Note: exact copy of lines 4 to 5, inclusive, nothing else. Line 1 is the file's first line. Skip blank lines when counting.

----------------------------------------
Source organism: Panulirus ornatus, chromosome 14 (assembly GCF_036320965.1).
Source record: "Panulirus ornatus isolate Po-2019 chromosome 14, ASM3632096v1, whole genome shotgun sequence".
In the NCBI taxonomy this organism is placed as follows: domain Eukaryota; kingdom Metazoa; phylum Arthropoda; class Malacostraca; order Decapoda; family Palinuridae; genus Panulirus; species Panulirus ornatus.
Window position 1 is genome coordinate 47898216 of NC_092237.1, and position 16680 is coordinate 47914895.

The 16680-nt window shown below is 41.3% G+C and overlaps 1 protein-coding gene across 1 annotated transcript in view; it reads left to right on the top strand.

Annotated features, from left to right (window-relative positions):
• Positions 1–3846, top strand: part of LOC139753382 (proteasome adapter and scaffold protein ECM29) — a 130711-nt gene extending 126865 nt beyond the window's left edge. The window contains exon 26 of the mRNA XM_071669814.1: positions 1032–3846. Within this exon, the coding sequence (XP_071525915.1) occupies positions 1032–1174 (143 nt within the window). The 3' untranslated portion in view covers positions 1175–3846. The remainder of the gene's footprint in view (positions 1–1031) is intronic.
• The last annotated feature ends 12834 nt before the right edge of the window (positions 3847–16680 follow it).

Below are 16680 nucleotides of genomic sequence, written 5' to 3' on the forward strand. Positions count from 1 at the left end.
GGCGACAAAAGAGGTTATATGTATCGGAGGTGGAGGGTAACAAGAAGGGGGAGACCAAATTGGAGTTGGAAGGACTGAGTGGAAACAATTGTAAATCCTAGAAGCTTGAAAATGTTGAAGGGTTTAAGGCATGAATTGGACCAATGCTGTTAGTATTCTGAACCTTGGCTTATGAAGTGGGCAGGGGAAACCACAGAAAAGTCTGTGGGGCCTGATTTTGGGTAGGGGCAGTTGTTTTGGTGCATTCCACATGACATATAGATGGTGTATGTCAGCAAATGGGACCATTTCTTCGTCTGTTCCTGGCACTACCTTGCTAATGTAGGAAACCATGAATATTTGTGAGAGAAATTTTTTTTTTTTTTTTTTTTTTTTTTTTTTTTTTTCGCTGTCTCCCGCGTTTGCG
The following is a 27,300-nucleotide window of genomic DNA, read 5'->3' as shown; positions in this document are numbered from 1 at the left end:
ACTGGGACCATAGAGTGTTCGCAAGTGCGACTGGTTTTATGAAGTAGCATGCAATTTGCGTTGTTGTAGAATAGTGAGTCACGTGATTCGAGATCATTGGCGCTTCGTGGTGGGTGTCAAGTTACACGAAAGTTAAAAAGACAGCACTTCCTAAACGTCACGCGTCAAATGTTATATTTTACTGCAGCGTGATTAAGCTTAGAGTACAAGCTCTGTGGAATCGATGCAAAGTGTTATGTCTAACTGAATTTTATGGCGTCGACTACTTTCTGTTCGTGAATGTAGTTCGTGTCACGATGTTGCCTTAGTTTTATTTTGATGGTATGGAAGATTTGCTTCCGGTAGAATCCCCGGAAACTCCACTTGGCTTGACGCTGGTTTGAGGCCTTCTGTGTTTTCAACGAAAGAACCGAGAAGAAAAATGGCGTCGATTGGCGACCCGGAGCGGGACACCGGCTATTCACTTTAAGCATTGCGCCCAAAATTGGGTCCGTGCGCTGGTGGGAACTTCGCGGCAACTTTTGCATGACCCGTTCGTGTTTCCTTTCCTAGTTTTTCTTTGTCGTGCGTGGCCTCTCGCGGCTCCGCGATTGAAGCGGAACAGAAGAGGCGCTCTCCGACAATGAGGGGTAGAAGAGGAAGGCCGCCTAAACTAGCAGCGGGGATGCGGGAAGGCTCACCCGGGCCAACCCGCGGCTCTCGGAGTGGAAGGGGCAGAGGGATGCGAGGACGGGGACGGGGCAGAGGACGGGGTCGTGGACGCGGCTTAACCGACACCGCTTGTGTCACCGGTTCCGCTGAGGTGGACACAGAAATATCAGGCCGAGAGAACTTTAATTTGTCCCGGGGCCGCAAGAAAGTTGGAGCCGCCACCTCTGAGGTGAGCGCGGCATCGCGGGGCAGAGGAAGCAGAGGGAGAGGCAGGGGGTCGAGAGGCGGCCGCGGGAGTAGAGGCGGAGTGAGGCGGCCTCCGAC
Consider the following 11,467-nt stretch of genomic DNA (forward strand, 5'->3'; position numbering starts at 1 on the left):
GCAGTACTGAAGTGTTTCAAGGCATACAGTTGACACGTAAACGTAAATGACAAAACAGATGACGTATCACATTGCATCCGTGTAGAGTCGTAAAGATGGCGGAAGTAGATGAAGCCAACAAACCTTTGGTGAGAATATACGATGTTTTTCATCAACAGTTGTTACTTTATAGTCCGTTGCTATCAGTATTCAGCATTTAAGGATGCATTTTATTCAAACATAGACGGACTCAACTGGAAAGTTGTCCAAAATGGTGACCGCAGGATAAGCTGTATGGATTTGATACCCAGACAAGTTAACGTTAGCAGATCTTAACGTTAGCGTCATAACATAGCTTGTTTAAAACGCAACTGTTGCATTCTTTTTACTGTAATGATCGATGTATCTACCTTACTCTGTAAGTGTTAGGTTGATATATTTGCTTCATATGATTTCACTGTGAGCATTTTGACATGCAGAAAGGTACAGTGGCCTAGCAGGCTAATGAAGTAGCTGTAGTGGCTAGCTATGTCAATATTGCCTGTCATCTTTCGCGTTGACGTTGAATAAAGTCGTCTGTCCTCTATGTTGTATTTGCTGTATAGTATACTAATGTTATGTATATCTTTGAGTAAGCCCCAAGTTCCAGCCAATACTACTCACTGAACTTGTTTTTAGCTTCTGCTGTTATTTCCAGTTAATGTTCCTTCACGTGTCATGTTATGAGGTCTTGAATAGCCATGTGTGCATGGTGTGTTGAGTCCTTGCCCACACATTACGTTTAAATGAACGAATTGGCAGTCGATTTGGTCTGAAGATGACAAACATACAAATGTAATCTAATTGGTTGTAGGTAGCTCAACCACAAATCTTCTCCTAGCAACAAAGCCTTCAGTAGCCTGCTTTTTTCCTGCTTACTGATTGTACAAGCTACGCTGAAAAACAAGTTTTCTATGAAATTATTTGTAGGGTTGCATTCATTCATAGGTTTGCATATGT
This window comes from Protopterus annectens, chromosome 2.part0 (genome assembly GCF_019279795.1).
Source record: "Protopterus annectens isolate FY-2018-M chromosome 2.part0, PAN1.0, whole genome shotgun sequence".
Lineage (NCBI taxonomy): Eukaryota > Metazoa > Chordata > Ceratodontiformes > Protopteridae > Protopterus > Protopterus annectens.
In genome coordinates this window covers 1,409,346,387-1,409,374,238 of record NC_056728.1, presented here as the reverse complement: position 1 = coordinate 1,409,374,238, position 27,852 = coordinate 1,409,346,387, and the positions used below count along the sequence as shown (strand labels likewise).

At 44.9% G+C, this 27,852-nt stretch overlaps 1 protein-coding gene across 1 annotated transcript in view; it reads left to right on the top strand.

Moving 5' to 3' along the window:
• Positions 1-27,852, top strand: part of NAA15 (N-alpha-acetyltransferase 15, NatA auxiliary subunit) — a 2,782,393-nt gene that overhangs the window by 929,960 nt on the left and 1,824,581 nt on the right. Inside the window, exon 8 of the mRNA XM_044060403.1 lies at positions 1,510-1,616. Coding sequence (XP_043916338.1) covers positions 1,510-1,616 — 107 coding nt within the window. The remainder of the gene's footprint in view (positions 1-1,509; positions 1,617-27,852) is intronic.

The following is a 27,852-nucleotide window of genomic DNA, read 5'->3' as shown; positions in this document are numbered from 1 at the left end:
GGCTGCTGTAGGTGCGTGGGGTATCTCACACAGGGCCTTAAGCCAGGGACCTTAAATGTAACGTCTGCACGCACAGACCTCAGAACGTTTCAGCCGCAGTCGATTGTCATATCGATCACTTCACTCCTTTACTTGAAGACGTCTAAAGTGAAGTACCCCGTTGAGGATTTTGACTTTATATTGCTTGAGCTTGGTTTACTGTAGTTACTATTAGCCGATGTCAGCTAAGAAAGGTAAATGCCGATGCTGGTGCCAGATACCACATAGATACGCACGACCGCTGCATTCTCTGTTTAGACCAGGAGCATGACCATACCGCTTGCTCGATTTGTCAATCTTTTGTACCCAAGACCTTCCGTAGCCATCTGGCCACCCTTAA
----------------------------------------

Window position 1 is genome coordinate 47898216 of NC_092237.1, and position 16680 is coordinate 47914895.

The 16680-nt window shown below is 41.3% G+C and overlaps 1 protein-coding gene across 1 annotated transcript in view; it reads left to right on the top strand.